Your insulation could be killing your mobile signal

A few years ago we had cavity wall insulation put into the walls. It makes sense really – keeping the heat in during the winter and ensuring that your home is nice and cool during the summer months. I know lately, with the UK going through a prolonged heatwave, we’ve not felt as warm so it must be working. In more modern homes, there’s no need to worry about the insulation as energy efficient building materials are used. It’ll hopefully reduce the amount you need to pay to your utility company, keeping gas usage down and saving on the amount you have to spend each month.

However, research carried out with Aalborg University in Denmark and Queen’s University Belfast has now found that the foil-layered insulation can dampen your mobile phone reception at home. This, alongside the aluminium and PVC window frames, could further reduce mobile phone signal strength. Their study showed a reduction in radio signals of 20 to 60 decibels.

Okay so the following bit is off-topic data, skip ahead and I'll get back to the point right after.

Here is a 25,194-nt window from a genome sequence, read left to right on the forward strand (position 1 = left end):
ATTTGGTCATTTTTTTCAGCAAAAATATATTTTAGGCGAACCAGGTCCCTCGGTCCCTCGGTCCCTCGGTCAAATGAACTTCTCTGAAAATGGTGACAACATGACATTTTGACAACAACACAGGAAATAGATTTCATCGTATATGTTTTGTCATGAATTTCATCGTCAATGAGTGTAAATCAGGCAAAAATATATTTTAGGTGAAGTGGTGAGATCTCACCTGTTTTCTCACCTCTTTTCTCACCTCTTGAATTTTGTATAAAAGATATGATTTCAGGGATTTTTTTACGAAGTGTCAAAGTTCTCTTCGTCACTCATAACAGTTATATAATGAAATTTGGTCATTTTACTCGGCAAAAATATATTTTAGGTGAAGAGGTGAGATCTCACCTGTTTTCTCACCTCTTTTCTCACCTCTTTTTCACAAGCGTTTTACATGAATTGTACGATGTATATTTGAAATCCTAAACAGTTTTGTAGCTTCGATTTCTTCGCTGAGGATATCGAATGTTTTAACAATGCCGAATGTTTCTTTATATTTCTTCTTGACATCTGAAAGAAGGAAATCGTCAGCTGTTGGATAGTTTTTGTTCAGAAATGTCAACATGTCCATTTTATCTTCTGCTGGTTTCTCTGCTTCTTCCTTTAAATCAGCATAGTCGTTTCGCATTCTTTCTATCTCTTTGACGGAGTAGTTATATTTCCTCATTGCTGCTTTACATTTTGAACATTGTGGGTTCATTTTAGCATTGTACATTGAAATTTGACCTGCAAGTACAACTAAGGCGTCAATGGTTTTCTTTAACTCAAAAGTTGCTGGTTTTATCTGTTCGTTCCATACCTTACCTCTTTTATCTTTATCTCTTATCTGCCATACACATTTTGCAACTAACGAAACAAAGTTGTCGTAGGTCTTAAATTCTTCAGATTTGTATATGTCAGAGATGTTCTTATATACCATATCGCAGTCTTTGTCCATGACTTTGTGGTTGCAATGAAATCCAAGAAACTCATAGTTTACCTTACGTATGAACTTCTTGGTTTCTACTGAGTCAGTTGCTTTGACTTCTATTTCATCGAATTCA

Now, as you’ll probably be aware from your own home WiFi, solid brick walls have long been known to cause problems. WiFi and other wireless signals will pass through stud walls and wood, but brick has always been an issue. But if you’ve got aluminium-backed insulation in those walls it can be even worse. The only solution, especially in a house where you’ve got a low mobile signal, is to either look at WiFi calling (which isn’t always available on all networks, on all plans or on all handsets) or get a mobile phone booster.

Vodafone do the “Sure Signal”, Three do a “Home Signal”, EE do a “Signal Box” and O2 do a “Boostbox”. However, if you want to boost the signal for multiple networks (say, if you have phones from various networks in the house), you’re going to either have to rip out the insulation, hang out of a window or get yourself a mobile phone signal booster.